It looks like conventional medical research is catching up to what we’ve known in functional medicine for years.
The new study by researchers at the Broad Institute of MIT and Harvard and Massachusetts General Hospital (MGH) found that inherited genetic changes may set the foundation for a higher vulnerability to high blood sugar and the variability of how different patients respond. This makes perfect sense, but I would argue genetics is not the only differentiating factor between patients. In fact, there are four major issues we must personalize to get the best results from a diabetic treatment plan.
As this new study confirms, genetics can set the stage for diabetes and all diseases. Specific genes may interfere with the release of insulin from the pancreas, production of glucose from the liver, and the risk of obesity associated with inflammation and type 2 diabetes. By identifying and targeting gene variations, we can work to overcome each patient’s unique risks and vulnerabilities.
Epigenetics is the way that our environment changes the way our genes express themselves for health or disease. This is a primary reason that aging, being overweight, eating a poor diet, and sedentary behavior all increase the risk of developing type 2 diabetes. This is also the reason that changing all these risk factors can lead to the reversal of diabetes symptoms. You’re stuck with your genes, but you can change how they behave based on your lifestyle.
3. Immune System
A person’s immune system is just as unique as his or her DNA because it is ever-changing based on the exposures it has had throughout life.
The immune system fights a specific infection and then remembers it so that it can launch a faster attack next time. However, many type 2 diabetics find that their immune system is compromised; they may have an inflammatory response to different foods, environmental triggers, or even insulin itself. If we’re going to successfully treat diabetes, we must balance the immune system, and that means identifying each patient’s unique immune triggers.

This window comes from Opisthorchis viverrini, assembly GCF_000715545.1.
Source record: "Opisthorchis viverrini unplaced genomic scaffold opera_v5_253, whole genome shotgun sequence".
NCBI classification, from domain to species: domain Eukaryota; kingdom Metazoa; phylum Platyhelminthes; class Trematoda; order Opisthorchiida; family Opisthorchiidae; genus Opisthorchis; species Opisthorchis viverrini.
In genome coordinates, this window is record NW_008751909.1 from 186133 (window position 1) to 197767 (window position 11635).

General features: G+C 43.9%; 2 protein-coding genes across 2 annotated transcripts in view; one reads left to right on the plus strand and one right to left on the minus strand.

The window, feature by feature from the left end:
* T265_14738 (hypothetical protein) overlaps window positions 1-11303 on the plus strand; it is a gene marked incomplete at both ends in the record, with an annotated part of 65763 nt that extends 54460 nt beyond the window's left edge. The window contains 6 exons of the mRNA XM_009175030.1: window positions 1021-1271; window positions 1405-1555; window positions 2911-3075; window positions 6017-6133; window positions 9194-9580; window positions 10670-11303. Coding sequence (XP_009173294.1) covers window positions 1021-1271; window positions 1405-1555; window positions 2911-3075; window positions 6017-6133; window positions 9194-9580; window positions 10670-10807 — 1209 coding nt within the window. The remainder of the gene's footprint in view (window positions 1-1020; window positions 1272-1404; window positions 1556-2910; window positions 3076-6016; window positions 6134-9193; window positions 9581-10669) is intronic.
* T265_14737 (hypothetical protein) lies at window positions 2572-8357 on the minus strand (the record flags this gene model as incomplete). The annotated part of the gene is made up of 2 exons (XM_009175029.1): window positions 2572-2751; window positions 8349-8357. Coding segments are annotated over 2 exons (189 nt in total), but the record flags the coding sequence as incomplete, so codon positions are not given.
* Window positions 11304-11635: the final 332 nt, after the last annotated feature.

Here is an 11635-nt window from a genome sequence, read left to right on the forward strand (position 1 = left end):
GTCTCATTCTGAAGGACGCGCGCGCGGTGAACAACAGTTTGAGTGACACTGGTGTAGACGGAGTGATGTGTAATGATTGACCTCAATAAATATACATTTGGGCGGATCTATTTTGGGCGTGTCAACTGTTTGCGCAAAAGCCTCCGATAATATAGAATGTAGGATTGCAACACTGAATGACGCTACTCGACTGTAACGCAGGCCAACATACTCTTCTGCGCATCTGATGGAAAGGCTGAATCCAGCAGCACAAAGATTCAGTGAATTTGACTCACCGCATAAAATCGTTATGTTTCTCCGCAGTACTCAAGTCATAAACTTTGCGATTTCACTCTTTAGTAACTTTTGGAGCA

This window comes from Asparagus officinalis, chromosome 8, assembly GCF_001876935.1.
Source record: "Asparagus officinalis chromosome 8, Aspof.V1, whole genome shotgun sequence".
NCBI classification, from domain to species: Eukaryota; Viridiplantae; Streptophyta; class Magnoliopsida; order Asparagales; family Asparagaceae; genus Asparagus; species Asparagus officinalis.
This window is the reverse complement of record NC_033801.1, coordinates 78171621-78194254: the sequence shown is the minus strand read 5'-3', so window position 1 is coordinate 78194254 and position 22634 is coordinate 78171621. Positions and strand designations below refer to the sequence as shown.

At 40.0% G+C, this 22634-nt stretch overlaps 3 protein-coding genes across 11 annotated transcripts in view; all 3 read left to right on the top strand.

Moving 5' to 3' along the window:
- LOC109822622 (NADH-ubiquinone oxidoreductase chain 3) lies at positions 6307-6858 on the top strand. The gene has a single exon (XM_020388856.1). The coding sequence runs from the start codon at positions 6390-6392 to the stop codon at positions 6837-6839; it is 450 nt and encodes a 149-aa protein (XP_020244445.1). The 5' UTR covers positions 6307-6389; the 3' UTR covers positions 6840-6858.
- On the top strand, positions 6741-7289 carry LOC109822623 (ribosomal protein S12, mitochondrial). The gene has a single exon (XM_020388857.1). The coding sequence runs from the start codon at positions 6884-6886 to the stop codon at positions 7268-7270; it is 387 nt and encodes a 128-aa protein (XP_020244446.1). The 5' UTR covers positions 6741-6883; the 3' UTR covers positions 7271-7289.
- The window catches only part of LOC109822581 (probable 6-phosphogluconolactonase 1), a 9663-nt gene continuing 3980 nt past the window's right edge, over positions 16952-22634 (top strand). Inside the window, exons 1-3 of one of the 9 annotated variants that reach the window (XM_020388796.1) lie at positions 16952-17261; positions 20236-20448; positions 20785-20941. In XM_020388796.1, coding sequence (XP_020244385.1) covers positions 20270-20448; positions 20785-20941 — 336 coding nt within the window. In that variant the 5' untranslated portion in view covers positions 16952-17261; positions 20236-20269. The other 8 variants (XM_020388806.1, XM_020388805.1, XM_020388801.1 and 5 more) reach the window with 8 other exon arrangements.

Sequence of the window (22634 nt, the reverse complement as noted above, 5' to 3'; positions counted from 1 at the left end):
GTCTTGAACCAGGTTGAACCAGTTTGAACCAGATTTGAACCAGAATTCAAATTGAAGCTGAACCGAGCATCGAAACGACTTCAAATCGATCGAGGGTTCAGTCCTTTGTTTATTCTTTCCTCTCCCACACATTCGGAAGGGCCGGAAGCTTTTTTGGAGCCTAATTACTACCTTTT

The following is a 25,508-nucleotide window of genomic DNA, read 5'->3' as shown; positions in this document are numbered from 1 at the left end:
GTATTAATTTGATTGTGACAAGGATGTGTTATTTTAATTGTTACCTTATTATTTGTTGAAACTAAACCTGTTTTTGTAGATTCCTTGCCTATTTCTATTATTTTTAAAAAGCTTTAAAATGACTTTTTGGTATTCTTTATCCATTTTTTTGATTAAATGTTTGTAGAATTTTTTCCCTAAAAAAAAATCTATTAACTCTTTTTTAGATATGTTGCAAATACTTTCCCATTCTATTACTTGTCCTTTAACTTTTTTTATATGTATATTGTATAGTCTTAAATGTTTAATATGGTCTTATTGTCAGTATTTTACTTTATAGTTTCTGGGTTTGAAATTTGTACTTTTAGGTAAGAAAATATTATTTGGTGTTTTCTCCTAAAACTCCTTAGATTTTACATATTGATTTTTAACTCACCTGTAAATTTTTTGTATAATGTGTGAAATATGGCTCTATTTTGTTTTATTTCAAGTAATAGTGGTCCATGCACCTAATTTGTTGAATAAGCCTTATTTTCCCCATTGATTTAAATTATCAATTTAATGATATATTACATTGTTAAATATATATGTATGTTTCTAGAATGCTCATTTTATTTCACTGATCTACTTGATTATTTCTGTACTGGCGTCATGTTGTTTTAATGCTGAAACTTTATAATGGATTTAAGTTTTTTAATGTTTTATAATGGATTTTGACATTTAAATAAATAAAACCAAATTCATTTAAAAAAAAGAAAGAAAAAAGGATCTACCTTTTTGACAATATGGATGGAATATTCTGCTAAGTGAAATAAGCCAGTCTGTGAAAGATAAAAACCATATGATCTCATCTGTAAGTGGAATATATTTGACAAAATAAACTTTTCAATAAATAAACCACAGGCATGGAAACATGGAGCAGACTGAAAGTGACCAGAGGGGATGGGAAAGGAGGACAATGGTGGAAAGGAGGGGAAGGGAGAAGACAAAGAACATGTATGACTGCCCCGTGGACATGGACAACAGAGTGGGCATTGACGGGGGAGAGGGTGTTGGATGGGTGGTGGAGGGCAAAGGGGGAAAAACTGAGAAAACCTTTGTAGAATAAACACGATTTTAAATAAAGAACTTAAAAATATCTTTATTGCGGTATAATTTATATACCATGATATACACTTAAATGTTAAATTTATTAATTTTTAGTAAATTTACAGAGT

4. The Gut
Your individuality is also reinforced by the microbiome, a unique community of microbes living in your gut. Those microbes are linked to your risk of obesity, glucose metabolism, inflammation, autoimmunity, and more. By capitalizing on the health of the microbiome, we can increase your body’s ability to fight against the progression of diabetes.
“Managing” diabetes with a general approach means masking symptoms while ignoring the sources of the disease. The effective way to stop the progression of and reverse symptoms of diabetes is to identify each patient’s unique root causes and make the adjustments needed to correct the disease at the source. That means addressing genetics, epigenetics, immunity, and the gut, among other defining aspects of each person’s life. Every patient deserves to be seen and treated as the individual he or she is so that they get the best shot at regaining their health.